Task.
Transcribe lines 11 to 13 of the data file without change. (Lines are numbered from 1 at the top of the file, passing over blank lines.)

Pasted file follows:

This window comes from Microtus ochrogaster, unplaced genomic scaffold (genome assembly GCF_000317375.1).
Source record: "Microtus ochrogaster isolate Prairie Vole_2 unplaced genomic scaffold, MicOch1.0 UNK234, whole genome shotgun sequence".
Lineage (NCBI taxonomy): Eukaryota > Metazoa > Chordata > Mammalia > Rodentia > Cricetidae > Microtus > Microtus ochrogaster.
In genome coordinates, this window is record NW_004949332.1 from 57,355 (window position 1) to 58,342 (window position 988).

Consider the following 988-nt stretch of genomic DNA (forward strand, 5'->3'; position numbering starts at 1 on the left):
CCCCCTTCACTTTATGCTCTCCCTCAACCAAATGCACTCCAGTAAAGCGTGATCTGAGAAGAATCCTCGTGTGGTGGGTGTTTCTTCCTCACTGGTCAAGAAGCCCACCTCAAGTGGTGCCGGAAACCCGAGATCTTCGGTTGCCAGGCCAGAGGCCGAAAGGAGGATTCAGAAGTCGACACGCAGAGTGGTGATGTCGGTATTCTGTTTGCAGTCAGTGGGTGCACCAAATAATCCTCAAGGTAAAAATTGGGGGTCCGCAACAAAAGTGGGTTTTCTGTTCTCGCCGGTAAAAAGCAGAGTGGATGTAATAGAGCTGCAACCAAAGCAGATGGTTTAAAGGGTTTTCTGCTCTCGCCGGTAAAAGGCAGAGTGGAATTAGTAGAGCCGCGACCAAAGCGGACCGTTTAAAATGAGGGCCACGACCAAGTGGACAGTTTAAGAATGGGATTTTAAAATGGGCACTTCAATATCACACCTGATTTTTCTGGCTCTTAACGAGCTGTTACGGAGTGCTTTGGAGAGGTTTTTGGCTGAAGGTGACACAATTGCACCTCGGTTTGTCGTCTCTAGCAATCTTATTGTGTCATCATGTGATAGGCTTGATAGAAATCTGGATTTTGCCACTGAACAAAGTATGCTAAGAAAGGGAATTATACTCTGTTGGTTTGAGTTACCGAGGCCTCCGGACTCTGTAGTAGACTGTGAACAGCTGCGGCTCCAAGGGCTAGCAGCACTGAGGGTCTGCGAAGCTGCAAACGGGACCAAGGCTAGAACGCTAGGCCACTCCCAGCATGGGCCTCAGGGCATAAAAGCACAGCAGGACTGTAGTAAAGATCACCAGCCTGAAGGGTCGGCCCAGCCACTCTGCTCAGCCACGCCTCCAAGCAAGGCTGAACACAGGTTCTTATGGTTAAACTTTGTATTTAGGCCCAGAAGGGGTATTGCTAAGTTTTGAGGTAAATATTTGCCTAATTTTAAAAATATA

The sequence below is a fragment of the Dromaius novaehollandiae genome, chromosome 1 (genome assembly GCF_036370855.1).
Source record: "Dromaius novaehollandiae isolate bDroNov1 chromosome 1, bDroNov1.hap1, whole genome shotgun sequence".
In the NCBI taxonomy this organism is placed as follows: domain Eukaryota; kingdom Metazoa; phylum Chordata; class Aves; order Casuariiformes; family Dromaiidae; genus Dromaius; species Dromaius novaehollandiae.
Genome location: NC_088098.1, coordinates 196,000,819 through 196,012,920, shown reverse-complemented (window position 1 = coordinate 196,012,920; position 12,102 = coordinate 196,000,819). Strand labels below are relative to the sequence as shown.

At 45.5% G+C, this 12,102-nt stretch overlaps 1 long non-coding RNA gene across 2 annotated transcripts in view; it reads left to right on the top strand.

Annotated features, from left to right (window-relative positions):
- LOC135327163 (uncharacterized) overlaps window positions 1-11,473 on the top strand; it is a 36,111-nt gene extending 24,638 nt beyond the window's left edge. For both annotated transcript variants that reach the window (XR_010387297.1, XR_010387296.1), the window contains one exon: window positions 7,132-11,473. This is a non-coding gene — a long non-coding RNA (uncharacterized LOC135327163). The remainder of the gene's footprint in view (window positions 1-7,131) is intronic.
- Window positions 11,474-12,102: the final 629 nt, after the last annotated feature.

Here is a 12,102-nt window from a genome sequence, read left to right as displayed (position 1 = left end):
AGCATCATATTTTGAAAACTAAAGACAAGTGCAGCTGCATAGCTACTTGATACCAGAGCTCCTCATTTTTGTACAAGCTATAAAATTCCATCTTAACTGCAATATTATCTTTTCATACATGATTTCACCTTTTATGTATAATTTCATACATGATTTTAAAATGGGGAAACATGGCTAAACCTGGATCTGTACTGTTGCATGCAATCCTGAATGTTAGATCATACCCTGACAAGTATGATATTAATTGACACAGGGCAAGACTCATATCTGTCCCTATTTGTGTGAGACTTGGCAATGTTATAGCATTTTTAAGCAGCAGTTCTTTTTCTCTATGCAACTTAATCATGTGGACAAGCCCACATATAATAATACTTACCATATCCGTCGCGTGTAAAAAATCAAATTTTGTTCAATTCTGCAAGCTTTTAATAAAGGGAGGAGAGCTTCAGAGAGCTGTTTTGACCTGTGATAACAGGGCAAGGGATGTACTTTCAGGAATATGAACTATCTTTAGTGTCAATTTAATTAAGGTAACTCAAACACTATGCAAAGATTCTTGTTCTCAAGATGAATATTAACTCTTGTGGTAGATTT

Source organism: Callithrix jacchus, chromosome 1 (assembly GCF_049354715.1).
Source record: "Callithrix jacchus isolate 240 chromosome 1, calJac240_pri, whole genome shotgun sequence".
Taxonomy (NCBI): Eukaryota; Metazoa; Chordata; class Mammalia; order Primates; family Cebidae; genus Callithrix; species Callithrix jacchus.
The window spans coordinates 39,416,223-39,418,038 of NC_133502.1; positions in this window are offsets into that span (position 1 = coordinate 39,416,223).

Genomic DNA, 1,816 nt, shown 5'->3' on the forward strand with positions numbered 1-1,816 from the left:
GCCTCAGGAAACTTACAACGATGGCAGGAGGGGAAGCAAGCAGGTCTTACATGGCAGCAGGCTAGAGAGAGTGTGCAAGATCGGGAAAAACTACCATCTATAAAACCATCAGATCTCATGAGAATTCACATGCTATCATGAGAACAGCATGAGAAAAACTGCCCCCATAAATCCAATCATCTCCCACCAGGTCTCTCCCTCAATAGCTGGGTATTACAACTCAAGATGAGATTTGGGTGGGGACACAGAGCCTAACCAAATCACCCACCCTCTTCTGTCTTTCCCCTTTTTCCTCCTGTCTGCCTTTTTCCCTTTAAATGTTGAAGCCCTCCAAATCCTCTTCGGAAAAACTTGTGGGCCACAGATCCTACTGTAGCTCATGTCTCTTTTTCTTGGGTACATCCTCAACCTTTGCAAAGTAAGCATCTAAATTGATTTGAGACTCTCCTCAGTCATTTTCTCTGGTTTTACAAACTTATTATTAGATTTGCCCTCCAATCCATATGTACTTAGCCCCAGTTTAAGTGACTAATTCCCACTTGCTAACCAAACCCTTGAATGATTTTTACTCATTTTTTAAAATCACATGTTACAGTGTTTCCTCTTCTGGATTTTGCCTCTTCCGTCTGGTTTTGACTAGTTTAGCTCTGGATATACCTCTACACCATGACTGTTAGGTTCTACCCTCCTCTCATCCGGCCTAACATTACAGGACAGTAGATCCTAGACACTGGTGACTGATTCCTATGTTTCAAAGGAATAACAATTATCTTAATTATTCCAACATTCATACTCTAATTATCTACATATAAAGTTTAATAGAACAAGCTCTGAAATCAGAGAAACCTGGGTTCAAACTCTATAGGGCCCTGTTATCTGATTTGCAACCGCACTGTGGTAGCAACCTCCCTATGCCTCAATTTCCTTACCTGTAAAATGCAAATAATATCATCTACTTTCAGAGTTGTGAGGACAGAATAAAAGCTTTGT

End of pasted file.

At 45.5% G+C, this 12,102-nt stretch overlaps 1 long non-coding RNA gene across 2 annotated transcripts in view; it reads left to right on the top strand.

Annotated features, from left to right (window-relative positions):
- LOC135327163 (uncharacterized) overlaps window positions 1-11,473 on the top strand; it is a 36,111-nt gene extending 24,638 nt beyond the window's left edge. For both annotated transcript variants that reach the window (XR_010387297.1, XR_010387296.1), the window contains one exon: window positions 7,132-11,473. This is a non-coding gene — a long non-coding RNA (uncharacterized LOC135327163). The remainder of the gene's footprint in view (window positions 1-7,131) is intronic.